James Fallows, a national correspondent for The Atlantic, and Deborah Fallows, a linguist and writer, are the co-authors of Our Towns: A 100,000-Mile Journey into the Heart of America. “The credo of reporting—you know, what you don’t know till you show
463 Boom Supersonic - Airplane Geeks Podcast - The weekly audio podcast that explores and expands your passion for aviation.
The founder and CEO of Boom Supersonic explains commercial supersonic air travel. In the news, we look at a push out of FAA reauthorization, a court ruling on airline seat size, a NASA supersonic demonstrator, a couple of aircraft carriers, and United Airlines.
Guest Blake Scholl is founder and CEO of Boom Supersonic, the Denver startup seeking to build a commercially viable supersonic passenger aircraft.
We talk about the restrictions that have prevented supersonic flights over the United States, and how modern manufacturing methods allow supersonic airplanes to be built with much lower operating costs than was the case with the Concorde.
Blake describes how Boom aims to build a small supersonic airliner that is accessible and affordable, and not “a flying gas can with a billionaire in the front of it.” We look at the tradeoff between loudness and efficiency, as well as propulsion and airframe issues, and the objectives of the “Baby Boom” demonstrator. First flight of that ⅓ scale aircraft is targeted for late 2018.
Boom looks to have the full size 55-seat supersonic airplane in air at the end 2020, with first delivery to launch customer Virgin in late 2023. Blake tells us that Boom has 76 pre-orders across 5 airlines.
Prior to establishing Boom Supersonic, Blake held leadership roles at Amazon.com, and he was co-founder and CEO at Kima Labs, which was acquired by Groupon. Blake is an avid pilot and holds a BS in Computer Science from Carnegie Mellon University.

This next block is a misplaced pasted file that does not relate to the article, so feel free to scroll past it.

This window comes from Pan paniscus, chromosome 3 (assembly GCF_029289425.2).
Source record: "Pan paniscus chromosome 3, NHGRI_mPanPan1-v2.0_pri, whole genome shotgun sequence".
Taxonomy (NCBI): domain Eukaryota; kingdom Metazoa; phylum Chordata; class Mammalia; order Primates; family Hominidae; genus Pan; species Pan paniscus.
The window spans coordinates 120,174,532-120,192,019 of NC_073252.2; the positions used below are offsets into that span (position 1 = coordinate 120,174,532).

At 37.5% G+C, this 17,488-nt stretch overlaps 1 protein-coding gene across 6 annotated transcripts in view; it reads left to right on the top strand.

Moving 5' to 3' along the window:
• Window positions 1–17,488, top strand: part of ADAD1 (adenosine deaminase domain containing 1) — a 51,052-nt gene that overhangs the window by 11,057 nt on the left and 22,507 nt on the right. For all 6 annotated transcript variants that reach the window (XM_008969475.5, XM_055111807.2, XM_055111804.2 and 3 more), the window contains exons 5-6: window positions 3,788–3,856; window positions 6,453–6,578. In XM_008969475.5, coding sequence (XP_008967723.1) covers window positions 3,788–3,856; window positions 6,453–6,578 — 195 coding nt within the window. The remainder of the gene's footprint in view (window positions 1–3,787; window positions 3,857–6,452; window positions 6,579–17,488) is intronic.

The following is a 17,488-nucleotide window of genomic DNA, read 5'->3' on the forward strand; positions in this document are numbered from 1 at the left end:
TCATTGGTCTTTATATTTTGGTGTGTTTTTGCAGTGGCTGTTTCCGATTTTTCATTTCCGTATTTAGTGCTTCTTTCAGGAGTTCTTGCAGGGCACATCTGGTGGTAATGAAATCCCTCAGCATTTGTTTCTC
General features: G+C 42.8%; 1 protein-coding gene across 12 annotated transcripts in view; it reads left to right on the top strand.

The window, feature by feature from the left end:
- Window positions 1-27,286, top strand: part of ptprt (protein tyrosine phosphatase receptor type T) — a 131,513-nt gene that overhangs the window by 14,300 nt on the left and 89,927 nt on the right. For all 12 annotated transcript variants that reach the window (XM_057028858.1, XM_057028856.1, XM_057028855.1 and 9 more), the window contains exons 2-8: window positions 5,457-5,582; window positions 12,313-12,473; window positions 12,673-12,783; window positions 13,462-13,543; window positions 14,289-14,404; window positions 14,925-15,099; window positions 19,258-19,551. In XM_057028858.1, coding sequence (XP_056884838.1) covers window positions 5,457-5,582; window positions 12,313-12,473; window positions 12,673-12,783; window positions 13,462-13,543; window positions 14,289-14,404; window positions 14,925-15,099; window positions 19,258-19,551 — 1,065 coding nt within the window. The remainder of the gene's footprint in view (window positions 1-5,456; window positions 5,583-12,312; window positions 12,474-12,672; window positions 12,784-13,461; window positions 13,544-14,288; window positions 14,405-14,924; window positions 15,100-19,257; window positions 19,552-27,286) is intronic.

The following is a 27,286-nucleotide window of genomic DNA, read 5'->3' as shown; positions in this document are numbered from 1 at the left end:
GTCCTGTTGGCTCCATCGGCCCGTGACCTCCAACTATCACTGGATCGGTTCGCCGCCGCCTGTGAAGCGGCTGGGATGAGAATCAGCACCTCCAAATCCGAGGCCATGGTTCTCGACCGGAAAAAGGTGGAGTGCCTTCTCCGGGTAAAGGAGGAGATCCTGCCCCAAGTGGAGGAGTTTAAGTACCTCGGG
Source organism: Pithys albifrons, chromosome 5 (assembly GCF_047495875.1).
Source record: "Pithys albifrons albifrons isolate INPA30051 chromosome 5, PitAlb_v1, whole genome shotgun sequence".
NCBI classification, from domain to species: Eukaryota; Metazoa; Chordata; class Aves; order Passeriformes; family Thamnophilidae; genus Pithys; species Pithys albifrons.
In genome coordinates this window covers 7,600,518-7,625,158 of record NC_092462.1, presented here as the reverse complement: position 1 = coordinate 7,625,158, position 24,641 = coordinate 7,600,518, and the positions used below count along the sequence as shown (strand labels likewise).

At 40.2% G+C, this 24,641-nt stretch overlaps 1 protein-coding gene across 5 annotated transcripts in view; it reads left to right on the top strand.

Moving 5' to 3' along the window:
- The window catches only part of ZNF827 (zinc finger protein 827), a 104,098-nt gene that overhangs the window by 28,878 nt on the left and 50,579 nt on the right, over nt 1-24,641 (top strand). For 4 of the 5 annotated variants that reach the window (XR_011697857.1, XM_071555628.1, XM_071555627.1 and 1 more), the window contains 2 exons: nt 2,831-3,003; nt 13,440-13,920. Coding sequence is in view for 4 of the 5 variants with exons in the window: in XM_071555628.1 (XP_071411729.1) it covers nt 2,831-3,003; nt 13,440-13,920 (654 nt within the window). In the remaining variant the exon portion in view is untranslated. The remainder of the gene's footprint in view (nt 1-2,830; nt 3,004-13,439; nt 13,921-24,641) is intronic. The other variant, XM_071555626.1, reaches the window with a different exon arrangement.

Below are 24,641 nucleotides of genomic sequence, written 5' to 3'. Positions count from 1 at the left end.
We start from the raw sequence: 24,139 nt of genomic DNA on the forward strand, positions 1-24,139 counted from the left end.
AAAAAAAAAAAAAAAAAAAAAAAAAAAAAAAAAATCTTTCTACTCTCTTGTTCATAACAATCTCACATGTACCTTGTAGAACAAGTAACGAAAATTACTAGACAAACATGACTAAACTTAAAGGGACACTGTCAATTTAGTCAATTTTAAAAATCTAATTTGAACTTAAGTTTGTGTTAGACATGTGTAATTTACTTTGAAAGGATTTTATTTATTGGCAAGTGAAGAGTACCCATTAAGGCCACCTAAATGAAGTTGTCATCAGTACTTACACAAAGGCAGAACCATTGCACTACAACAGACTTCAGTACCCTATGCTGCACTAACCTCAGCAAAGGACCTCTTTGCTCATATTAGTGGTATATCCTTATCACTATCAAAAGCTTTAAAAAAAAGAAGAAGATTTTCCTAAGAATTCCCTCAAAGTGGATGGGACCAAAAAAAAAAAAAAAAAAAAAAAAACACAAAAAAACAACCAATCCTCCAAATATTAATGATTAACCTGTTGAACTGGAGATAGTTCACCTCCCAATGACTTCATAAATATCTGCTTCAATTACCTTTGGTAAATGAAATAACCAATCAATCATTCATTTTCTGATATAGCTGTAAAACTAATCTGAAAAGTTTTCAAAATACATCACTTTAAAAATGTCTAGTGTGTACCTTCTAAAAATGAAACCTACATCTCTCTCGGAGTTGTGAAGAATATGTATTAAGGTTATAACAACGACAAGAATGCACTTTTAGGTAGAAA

Isaac Alexander at Boom Supersonic HQ June 2017, looking through the aircraft in virtual reality.
10 years of iPhone. Who’d have thunk it? From humble beginnings as a way to one-up Microsoft’s tablet business, the iPhone has had a lasting impacting on the mobile and computer industries, turning us into mindless swiping and tapping zombies along the way.
00:0043:33 Gearhead, episode 2: iPhone turns 10. Download the raw MP3 file, add to iTunes, or subscribe to the RSS feed.
In this second episode of the Gearhead podcast, Wired’s Jeremy White and Ars Technica’s Mark Walton are joined by Liat Clark from Wired and Leander Kahney from Cult of Mac to discuss the history of the iPhone and whether it really is the device that changed everything. Kahney, a former Wired alumni, was actually at the launch event for the very first iPhone, and gives us the lowdown on what it was like to be there to witness the unveiling of the "Jesus phone."
Apple also had itself a WWDC in June, launching such products as the HomePod, ARKit, and a new iPad Pro. It even unveiled a new iMac in the form of the uber pimped, uber quick iMac Pro. And just to make things interesting, there’s even a surprise Apple quiz to test the technological knowledge of the Wired editors.
Definitely one of my favorite episodes! I already had the same thought as martin above: nearly all of those pilots you talked to were so very convincing in their talk, they really lived their job!
I also did learn many new aspects of flying in these special terms and was barely astonished for instance about the take-off capabilities (e.g. 200 ft of running before take-off, 45 to 50° angle of climbing…) and the fact, that there is so little power necessary for flying at the high altitudes, etc, etc.